A type like `number`

, `boolean`

, or `string`

describes a set of possible values. A `number`

describes every possible number, so a single number (such as `42`

) would be a *subtype* of the `number`

type.

If we want to know whether one type is the subtype of another, we need to look at all the possible values for both types and figure out if the other has a *subset* of the values.

For example, if we had a `TypeA`

which described the numbers 1 through 3, and a `TypeB`

which described the numbers 1 through 5: `TypeA`

would be considered a *subtype* of `TypeB`

, because `TypeA`

is a subset of `TypeB`

.

type TypeA = 1 | 2 | 3; type TypeB = 1 | 2 | 3 | 4 | 5;

Consider a `TypeLetters`

which described the strings: “A”, “B”, “C”, and a `TypeNumbers`

which described the numbers: 1, 2, 3. Neither of them would be a subtype of the other, as they each contain a completely different set of values.

type TypeLetters = "A" | "B" | "C"; type TypeNumbers = 1 | 2 | 3;

Finally, if we had a `TypeA`

which described the numbers 1 through 3, and a `TypeB`

which described the numbers 3 through 5. Neither of them would be a subtype of the other. Even though they both have 3 and describe numbers, they each have some unique items.

type TypeA = 1 | 2 | 3; type TypeB = 3 | 4 | 5;

Most of the work that Flow does is comparing types against one another.

For example, in order to know if you are calling a function correctly, Flow needs to compare the arguments you are passing with the parameters the function expects.

This often means figuring out if the value you are passing in is a subtype of the value you are expecting.

So if I write a function that expects the numbers 1 through 5, any subtype of that set will be acceptable.

// @flow function f(param: 1 | 2 | 3 | 4 | 5) { // ... } declare var oneOrTwo: 1 | 2; // Subset of the input parameters type. declare var fiveOrSix: 5 | 6; // Not a subset of the input parameters type. f(oneOrTwo); // Works! // $ExpectError f(fiveOrSix); // Error!

Flow needs to compare more than just sets of primitive values, it also needs to be able to compare objects, functions, and every other type that appears in the language.

You can start to compare two objects by their keys. If one object contains all the keys of another object, then it may be a subtype.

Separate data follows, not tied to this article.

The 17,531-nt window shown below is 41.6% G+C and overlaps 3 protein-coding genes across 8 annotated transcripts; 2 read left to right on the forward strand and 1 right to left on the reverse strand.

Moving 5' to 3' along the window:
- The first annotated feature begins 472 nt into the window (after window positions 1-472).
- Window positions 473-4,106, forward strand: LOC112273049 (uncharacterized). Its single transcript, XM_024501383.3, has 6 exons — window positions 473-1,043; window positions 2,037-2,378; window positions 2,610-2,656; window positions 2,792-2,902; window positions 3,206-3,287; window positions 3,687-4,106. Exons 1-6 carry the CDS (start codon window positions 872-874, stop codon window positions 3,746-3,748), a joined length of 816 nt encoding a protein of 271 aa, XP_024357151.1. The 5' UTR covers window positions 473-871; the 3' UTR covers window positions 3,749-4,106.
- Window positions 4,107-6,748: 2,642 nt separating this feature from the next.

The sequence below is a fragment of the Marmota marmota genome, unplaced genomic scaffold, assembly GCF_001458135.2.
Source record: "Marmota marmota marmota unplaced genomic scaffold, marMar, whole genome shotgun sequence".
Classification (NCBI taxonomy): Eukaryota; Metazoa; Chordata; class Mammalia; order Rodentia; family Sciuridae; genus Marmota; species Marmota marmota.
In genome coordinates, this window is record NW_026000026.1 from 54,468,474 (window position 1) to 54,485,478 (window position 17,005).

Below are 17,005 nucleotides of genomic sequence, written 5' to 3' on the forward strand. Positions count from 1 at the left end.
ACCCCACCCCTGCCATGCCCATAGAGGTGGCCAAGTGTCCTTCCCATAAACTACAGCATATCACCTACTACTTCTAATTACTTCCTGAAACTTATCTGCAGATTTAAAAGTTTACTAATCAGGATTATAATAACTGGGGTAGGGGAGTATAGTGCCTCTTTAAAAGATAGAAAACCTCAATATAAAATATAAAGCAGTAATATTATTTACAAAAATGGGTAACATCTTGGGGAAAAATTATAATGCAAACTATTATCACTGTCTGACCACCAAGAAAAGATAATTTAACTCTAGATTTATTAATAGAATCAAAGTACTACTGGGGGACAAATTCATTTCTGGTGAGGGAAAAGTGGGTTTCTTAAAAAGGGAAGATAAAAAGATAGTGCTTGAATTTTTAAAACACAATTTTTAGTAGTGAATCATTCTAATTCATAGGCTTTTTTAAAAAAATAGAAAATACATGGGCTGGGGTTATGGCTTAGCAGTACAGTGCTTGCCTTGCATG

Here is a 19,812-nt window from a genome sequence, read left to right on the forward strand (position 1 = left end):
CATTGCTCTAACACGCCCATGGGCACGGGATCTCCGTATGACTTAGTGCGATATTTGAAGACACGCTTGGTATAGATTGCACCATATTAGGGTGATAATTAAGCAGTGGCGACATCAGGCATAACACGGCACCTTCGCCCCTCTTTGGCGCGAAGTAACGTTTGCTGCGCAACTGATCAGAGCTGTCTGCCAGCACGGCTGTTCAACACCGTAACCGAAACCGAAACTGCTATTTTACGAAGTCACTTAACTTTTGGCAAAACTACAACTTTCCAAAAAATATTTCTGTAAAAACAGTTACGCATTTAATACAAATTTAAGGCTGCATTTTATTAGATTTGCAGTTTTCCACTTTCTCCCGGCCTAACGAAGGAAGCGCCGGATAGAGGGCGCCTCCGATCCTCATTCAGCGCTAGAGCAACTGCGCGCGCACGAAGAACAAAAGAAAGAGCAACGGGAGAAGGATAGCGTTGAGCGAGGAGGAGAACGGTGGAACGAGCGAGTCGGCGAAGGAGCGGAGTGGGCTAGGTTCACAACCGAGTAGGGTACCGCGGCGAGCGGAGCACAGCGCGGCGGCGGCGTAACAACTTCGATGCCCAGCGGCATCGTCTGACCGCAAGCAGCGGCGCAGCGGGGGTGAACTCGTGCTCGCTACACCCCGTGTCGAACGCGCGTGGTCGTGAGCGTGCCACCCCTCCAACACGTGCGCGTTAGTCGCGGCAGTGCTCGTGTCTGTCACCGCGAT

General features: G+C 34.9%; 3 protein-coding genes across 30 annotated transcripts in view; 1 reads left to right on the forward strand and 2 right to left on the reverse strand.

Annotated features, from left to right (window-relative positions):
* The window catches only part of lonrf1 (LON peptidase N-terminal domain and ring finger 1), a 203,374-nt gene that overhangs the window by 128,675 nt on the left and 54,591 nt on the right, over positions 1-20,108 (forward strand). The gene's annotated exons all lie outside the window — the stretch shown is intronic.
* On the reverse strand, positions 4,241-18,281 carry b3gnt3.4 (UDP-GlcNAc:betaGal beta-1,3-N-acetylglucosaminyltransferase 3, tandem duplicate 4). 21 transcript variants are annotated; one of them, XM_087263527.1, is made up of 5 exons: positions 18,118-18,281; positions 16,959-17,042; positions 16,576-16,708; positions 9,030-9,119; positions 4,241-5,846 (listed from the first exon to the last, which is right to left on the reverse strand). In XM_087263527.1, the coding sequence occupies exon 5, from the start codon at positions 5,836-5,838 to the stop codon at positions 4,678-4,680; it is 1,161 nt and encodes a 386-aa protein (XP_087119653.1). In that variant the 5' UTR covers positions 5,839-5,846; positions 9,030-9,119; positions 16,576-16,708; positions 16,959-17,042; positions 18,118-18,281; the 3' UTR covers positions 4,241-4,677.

For example, if we had an `ObjectA`

which contained the key `foo`

, and an `ObjectB`

which contained the keys `foo`

and `bar`

. Then it’s possible that `ObjectB`

is a subtype of `ObjectA`

.

// @flow type ObjectA = { foo: string }; type ObjectB = { foo: string, bar: number }; let objectB: ObjectB = { foo: 'test', bar: 42 }; let objectA: ObjectA = objectB; // Works!

But we also need to compare the types of the values. If both objects had a key `foo`

but one was a `number`

and the other was a `string`

, then one would not be the subtype of the other.

// @flow type ObjectA = { foo: string }; type ObjectB = { foo: number, bar: number }; let objectB: ObjectB = { foo: 1, bar: 2 }; // $ExpectError let objectA: ObjectA = objectB; // Error!

If these values on the object happen to be other objects, we would have to compare those against one another. We need to compare every value recursively until we can decide if we have a subtype or not.

Flow compares two functions by comparing its inputs and outputs. If all the inputs and outputs are a subset of the other function, then it is a subtype.

type Func1 = (1 | 2) => "A" | "B"; type Func2 = (1 | 2 | 3) => "A" | "B" | "C";

This also applies to the number of parameters in the functions. If one function contains a subset of the parameters of the other, then the other is a subtype.

// @flow type Func1 = (number) => void; type Func2 = (number, string) => void; let func1: Func1 = (a: number) => {}; let func2: Func2 = func1;

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Licensed under the BSD License.

https://flow.org/en/docs/lang/subtypes